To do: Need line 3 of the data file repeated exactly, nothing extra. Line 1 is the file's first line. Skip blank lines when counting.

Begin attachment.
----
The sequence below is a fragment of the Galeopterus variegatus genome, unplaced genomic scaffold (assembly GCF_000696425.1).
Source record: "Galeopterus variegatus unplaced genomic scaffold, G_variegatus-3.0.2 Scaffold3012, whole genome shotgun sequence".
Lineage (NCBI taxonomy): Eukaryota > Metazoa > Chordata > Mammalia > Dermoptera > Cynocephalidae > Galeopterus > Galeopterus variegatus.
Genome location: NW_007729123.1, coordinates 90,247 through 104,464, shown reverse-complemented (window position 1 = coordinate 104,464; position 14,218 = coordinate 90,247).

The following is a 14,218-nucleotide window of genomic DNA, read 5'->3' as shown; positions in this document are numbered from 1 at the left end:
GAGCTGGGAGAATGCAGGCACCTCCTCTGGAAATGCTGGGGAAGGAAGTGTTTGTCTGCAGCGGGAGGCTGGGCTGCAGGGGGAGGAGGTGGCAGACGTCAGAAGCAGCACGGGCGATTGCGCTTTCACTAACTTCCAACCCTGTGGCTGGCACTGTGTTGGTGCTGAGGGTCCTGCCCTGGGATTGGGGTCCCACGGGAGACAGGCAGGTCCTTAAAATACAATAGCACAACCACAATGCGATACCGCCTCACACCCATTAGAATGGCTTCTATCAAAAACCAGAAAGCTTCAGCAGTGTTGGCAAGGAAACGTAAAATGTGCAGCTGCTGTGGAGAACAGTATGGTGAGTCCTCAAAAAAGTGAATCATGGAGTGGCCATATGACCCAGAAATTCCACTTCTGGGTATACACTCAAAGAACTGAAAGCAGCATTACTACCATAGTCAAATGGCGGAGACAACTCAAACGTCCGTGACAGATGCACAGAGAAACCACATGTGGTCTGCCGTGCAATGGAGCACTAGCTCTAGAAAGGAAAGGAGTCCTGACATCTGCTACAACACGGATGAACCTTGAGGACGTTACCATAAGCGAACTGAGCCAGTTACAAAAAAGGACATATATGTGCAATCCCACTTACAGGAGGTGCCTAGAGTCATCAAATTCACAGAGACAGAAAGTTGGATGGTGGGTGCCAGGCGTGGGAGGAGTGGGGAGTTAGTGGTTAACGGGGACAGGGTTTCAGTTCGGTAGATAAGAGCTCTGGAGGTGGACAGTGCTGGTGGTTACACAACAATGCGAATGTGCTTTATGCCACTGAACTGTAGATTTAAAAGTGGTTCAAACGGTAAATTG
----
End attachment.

Lineage (NCBI taxonomy): Eukaryota > Metazoa > Chordata > Mammalia > Dermoptera > Cynocephalidae > Galeopterus > Galeopterus variegatus.